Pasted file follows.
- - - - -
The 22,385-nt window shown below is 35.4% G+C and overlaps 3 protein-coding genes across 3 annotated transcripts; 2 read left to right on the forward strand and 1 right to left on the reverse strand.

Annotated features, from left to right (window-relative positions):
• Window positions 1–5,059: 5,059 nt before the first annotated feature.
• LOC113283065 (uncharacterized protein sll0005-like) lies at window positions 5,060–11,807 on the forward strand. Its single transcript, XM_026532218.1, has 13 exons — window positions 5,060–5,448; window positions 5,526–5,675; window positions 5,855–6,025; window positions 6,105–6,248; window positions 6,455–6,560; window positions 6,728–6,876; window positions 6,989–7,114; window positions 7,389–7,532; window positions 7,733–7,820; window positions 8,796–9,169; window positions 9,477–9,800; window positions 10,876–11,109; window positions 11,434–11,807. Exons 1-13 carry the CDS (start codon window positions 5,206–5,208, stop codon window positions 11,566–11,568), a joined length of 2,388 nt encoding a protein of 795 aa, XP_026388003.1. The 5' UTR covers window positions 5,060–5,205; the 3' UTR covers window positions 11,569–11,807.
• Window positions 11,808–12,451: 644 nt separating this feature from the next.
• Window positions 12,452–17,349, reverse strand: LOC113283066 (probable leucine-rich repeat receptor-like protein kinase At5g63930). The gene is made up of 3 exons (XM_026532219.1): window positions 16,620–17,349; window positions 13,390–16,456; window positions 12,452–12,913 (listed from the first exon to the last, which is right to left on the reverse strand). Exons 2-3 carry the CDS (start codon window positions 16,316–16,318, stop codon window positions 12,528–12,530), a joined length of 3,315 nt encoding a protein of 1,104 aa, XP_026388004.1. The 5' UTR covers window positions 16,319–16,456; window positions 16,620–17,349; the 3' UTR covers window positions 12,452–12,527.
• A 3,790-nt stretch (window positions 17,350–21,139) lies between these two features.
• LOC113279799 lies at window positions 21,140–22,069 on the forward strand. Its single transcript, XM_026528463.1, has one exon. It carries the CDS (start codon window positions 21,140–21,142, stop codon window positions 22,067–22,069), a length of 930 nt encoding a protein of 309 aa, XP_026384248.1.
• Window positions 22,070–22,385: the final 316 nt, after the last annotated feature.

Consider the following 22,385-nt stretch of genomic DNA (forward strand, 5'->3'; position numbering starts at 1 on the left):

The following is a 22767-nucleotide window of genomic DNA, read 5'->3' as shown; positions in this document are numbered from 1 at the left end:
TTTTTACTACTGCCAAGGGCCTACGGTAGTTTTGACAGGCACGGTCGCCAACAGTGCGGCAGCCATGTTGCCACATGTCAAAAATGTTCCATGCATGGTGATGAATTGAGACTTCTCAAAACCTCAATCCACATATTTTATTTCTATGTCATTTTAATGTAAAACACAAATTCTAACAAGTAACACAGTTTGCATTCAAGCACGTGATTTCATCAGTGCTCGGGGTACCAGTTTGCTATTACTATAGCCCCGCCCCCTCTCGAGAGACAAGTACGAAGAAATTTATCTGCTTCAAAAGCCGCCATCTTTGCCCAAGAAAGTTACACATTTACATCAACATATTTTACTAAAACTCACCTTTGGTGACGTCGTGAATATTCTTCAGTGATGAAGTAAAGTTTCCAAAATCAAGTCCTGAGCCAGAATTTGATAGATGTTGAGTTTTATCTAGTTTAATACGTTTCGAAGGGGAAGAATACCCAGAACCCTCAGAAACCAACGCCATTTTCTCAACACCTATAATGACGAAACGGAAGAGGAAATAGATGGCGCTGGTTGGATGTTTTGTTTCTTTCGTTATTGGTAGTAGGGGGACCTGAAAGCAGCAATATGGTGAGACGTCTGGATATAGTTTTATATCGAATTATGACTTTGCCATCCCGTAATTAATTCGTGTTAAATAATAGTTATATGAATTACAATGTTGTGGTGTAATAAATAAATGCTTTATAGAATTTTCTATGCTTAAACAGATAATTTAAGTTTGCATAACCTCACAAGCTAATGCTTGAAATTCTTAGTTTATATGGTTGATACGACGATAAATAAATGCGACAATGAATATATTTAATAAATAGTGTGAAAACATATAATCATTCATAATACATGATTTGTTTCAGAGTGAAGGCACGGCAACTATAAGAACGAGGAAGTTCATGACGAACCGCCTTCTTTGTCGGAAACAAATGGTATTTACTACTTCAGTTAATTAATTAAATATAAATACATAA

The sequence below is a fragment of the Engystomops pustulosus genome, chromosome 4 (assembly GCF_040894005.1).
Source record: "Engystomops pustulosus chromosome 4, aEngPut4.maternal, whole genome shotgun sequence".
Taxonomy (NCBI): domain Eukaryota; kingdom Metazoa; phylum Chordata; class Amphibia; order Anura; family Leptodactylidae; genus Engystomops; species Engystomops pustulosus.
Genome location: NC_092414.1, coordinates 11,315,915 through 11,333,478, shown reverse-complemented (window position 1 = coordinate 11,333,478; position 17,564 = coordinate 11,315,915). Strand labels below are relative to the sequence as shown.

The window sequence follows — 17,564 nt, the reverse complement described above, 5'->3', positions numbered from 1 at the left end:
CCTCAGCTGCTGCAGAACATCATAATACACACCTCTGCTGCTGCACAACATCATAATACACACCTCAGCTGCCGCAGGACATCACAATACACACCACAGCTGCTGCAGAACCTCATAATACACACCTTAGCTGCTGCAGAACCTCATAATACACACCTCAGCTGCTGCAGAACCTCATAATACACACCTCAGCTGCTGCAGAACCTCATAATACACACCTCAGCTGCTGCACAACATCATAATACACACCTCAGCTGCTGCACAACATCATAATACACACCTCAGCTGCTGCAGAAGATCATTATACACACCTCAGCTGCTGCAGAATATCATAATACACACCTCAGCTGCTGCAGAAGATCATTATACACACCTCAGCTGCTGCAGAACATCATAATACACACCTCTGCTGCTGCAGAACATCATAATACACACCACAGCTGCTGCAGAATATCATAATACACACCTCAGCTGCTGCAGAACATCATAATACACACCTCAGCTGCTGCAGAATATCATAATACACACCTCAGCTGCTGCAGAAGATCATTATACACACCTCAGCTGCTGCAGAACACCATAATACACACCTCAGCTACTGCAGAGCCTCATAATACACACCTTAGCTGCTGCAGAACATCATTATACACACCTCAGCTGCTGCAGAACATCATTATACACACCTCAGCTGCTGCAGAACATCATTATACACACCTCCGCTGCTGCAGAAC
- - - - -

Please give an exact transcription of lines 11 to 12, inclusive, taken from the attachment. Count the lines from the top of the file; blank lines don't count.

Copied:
The following is a 22767-nucleotide window of genomic DNA, read 5'->3' as shown; positions in this document are numbered from 1 at the left end:
TTTTTACTACTGCCAAGGGCCTACGGTAGTTTTGACAGGCACGGTCGCCAACAGTGCGGCAGCCATGTTGCCACATGTCAAAAATGTTCCATGCATGGTGATGAATTGAGACTTCTCAAAACCTCAATCCACATATTTTATTTCTATGTCATTTTAATGTAAAACACAAATTCTAACAAGTAACACAGTTTGCATTCAAGCACGTGATTTCATCAGTGCTCGGGGTACCAGTTTGCTATTACTATAGCCCCGCCCCCTCTCGAGAGACAAGTACGAAGAAATTTATCTGCTTCAAAAGCCGCCATCTTTGCCCAAGAAAGTTACACATTTACATCAACATATTTTACTAAAACTCACCTTTGGTGACGTCGTGAATATTCTTCAGTGATGAAGTAAAGTTTCCAAAATCAAGTCCTGAGCCAGAATTTGATAGATGTTGAGTTTTATCTAGTTTAATACGTTTCGAAGGGGAAGAATACCCAGAACCCTCAGAAACCAACGCCATTTTCTCAACACCTATAATGACGAAACGGAAGAGGAAATAGATGGCGCTGGTTGGATGTTTTGTTTCTTTCGTTATTGGTAGTAGGGGGACCTGAAAGCAGCAATATGGTGAGACGTCTGGATATAGTTTTATATCGAATTATGACTTTGCCATCCCGTAATTAATTCGTGTTAAATAATAGTTATATGAATTACAATGTTGTGGTGTAATAAATAAATGCTTTATAGAATTTTCTATGCTTAAACAGATAATTTAAGTTTGCATAACCTCACAAGCTAATGCTTGAAATTCTTAGTTTATATGGTTGATACGACGATAAATAAATGCGACAATGAATATATTTAATAAATAGTGTGAAAACATATAATCATTCATAATACATGATTTGTTTCAGAGTGAAGGCACGGCAACTATAAGAACGAGGAAGTTCATGACGAACCGCCTTCTTTGTCGGAAACAAATGGTATTTACTACTTCAGTTAATTAATTAAATATAAATACATAA